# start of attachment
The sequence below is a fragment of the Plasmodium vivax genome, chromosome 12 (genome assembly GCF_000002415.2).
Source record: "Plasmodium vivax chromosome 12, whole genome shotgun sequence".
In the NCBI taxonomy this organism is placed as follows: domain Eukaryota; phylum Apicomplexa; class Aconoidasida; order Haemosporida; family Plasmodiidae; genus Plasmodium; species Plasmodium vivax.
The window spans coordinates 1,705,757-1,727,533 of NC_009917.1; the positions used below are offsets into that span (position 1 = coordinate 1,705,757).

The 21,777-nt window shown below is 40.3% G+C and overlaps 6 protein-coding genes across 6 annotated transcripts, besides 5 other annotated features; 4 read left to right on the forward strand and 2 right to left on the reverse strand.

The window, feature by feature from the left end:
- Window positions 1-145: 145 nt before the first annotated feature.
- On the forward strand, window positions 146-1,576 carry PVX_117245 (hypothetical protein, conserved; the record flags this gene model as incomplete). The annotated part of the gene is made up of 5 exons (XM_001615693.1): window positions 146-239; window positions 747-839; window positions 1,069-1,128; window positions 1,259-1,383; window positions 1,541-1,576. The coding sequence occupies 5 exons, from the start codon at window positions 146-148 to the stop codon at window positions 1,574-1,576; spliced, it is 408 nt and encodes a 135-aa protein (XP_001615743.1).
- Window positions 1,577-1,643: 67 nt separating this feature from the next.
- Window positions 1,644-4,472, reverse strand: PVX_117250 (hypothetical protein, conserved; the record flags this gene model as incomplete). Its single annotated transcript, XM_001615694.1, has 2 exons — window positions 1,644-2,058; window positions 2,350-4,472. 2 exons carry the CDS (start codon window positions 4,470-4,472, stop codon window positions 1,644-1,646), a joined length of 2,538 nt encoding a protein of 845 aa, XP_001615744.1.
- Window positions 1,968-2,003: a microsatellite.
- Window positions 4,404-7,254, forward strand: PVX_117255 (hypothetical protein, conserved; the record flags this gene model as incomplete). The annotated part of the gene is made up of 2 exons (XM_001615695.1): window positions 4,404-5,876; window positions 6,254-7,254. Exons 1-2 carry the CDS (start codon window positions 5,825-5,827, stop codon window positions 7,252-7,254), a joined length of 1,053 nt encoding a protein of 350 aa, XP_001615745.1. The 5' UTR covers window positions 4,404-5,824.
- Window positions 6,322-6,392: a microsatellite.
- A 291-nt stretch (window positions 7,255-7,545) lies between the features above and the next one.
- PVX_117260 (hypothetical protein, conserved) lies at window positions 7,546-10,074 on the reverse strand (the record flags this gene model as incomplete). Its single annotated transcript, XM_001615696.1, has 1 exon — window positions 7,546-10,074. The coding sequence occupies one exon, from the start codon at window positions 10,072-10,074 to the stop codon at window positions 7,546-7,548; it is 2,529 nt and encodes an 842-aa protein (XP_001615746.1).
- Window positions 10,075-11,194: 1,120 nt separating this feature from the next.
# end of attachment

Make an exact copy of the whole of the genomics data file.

The sequence below is a fragment of the Plasmodium vivax genome, chromosome 12 (genome assembly GCF_000002415.2).
Source record: "Plasmodium vivax chromosome 12, whole genome shotgun sequence".
In the NCBI taxonomy this organism is placed as follows: domain Eukaryota; phylum Apicomplexa; class Aconoidasida; order Haemosporida; family Plasmodiidae; genus Plasmodium; species Plasmodium vivax.
The window spans coordinates 1,705,757-1,727,533 of NC_009917.1; the positions used below are offsets into that span (position 1 = coordinate 1,705,757).

The 21,777-nt window shown below is 40.3% G+C and overlaps 6 protein-coding genes across 6 annotated transcripts, besides 5 other annotated features; 4 read left to right on the forward strand and 2 right to left on the reverse strand.

The window, feature by feature from the left end:
- Window positions 1-145: 145 nt before the first annotated feature.
- On the forward strand, window positions 146-1,576 carry PVX_117245 (hypothetical protein, conserved; the record flags this gene model as incomplete). The annotated part of the gene is made up of 5 exons (XM_001615693.1): window positions 146-239; window positions 747-839; window positions 1,069-1,128; window positions 1,259-1,383; window positions 1,541-1,576. The coding sequence occupies 5 exons, from the start codon at window positions 146-148 to the stop codon at window positions 1,574-1,576; spliced, it is 408 nt and encodes a 135-aa protein (XP_001615743.1).
- Window positions 1,577-1,643: 67 nt separating this feature from the next.
- Window positions 1,644-4,472, reverse strand: PVX_117250 (hypothetical protein, conserved; the record flags this gene model as incomplete). Its single annotated transcript, XM_001615694.1, has 2 exons — window positions 1,644-2,058; window positions 2,350-4,472. 2 exons carry the CDS (start codon window positions 4,470-4,472, stop codon window positions 1,644-1,646), a joined length of 2,538 nt encoding a protein of 845 aa, XP_001615744.1.
- Window positions 1,968-2,003: a microsatellite.
- Window positions 4,404-7,254, forward strand: PVX_117255 (hypothetical protein, conserved; the record flags this gene model as incomplete). The annotated part of the gene is made up of 2 exons (XM_001615695.1): window positions 4,404-5,876; window positions 6,254-7,254. Exons 1-2 carry the CDS (start codon window positions 5,825-5,827, stop codon window positions 7,252-7,254), a joined length of 1,053 nt encoding a protein of 350 aa, XP_001615745.1. The 5' UTR covers window positions 4,404-5,824.
- Window positions 6,322-6,392: a microsatellite.
- A 291-nt stretch (window positions 7,255-7,545) lies between the features above and the next one.
- PVX_117260 (hypothetical protein, conserved) lies at window positions 7,546-10,074 on the reverse strand (the record flags this gene model as incomplete). Its single annotated transcript, XM_001615696.1, has 1 exon — window positions 7,546-10,074. The coding sequence occupies one exon, from the start codon at window positions 10,072-10,074 to the stop codon at window positions 7,546-7,548; it is 2,529 nt and encodes an 842-aa protein (XP_001615746.1).
- Window positions 10,075-11,194: 1,120 nt separating this feature from the next.